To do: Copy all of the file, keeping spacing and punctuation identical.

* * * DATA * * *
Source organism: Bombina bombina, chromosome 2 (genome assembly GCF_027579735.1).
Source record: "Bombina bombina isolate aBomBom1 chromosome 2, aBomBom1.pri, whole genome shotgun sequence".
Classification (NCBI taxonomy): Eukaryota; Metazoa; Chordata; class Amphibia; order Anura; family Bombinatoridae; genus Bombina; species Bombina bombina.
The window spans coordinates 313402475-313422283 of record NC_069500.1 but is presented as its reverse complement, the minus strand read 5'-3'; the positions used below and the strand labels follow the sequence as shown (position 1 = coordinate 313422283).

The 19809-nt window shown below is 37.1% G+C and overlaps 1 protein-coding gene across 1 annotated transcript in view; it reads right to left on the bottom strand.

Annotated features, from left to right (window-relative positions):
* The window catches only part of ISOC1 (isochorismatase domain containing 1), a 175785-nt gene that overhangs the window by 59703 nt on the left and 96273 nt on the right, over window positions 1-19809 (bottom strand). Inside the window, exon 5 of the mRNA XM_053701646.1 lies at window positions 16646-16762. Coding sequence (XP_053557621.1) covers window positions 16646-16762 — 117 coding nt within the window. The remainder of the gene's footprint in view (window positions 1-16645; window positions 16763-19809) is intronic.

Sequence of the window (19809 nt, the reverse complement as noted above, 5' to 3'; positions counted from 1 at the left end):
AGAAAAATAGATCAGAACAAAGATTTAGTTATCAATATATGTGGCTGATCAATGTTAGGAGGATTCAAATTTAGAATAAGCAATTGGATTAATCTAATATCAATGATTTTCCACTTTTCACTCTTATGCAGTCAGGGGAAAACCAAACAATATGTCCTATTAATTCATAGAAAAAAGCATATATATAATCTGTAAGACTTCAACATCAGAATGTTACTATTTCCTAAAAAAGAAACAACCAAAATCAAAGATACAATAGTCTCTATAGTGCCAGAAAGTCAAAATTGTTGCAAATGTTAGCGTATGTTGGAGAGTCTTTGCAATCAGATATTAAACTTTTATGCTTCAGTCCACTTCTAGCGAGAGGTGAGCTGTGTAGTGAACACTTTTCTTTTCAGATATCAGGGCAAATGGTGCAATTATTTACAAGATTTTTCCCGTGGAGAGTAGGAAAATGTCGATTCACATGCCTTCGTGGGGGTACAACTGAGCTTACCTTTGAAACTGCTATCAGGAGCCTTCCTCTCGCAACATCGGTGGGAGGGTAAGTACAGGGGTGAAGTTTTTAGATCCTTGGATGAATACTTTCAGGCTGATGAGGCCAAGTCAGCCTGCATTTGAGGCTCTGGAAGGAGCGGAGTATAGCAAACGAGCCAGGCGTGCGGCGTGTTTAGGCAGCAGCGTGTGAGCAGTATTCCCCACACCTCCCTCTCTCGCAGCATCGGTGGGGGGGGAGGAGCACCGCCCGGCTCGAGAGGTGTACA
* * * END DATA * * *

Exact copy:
Source organism: Bombina bombina, chromosome 2 (genome assembly GCF_027579735.1).
Source record: "Bombina bombina isolate aBomBom1 chromosome 2, aBomBom1.pri, whole genome shotgun sequence".
Classification (NCBI taxonomy): Eukaryota; Metazoa; Chordata; class Amphibia; order Anura; family Bombinatoridae; genus Bombina; species Bombina bombina.
The window spans coordinates 313402475-313422283 of record NC_069500.1 but is presented as its reverse complement, the minus strand read 5'-3'; the positions used below and the strand labels follow the sequence as shown (position 1 = coordinate 313422283).

The 19809-nt window shown below is 37.1% G+C and overlaps 1 protein-coding gene across 1 annotated transcript in view; it reads right to left on the bottom strand.

Annotated features, from left to right (window-relative positions):
* The window catches only part of ISOC1 (isochorismatase domain containing 1), a 175785-nt gene that overhangs the window by 59703 nt on the left and 96273 nt on the right, over window positions 1-19809 (bottom strand). Inside the window, exon 5 of the mRNA XM_053701646.1 lies at window positions 16646-16762. Coding sequence (XP_053557621.1) covers window positions 16646-16762 — 117 coding nt within the window. The remainder of the gene's footprint in view (window positions 1-16645; window positions 16763-19809) is intronic.

Sequence of the window (19809 nt, the reverse complement as noted above, 5' to 3'; positions counted from 1 at the left end):
AGAAAAATAGATCAGAACAAAGATTTAGTTATCAATATATGTGGCTGATCAATGTTAGGAGGATTCAAATTTAGAATAAGCAATTGGATTAATCTAATATCAATGATTTTCCACTTTTCACTCTTATGCAGTCAGGGGAAAACCAAACAATATGTCCTATTAATTCATAGAAAAAAGCATATATATAATCTGTAAGACTTCAACATCAGAATGTTACTATTTCCTAAAAAAGAAACAACCAAAATCAAAGATACAATAGTCTCTATAGTGCCAGAAAGTCAAAATTGTTGCAAATGTTAGCGTATGTTGGAGAGTCTTTGCAATCAGATATTAAACTTTTATGCTTCAGTCCACTTCTAGCGAGAGGTGAGCTGTGTAGTGAACACTTTTCTTTTCAGATATCAGGGCAAATGGTGCAATTATTTACAAGATTTTTCCCGTGGAGAGTAGGAAAATGTCGATTCACATGCCTTCGTGGGGGTACAACTGAGCTTACCTTTGAAACTGCTATCAGGAGCCTTCCTCTCGCAACATCGGTGGGAGGGTAAGTACAGGGGTGAAGTTTTTAGATCCTTGGATGAATACTTTCAGGCTGATGAGGCCAAGTCAGCCTGCATTTGAGGCTCTGGAAGGAGCGGAGTATAGCAAACGAGCCAGGCGTGCGGCGTGTTTAGGCAGCAGCGTGTGAGCAGTATTCCCCACACCTCCCTCTCTCGCAGCATCGGTGGGGGGGGAGGAGCACCGCCCGGCTCGAGAGGTGTACA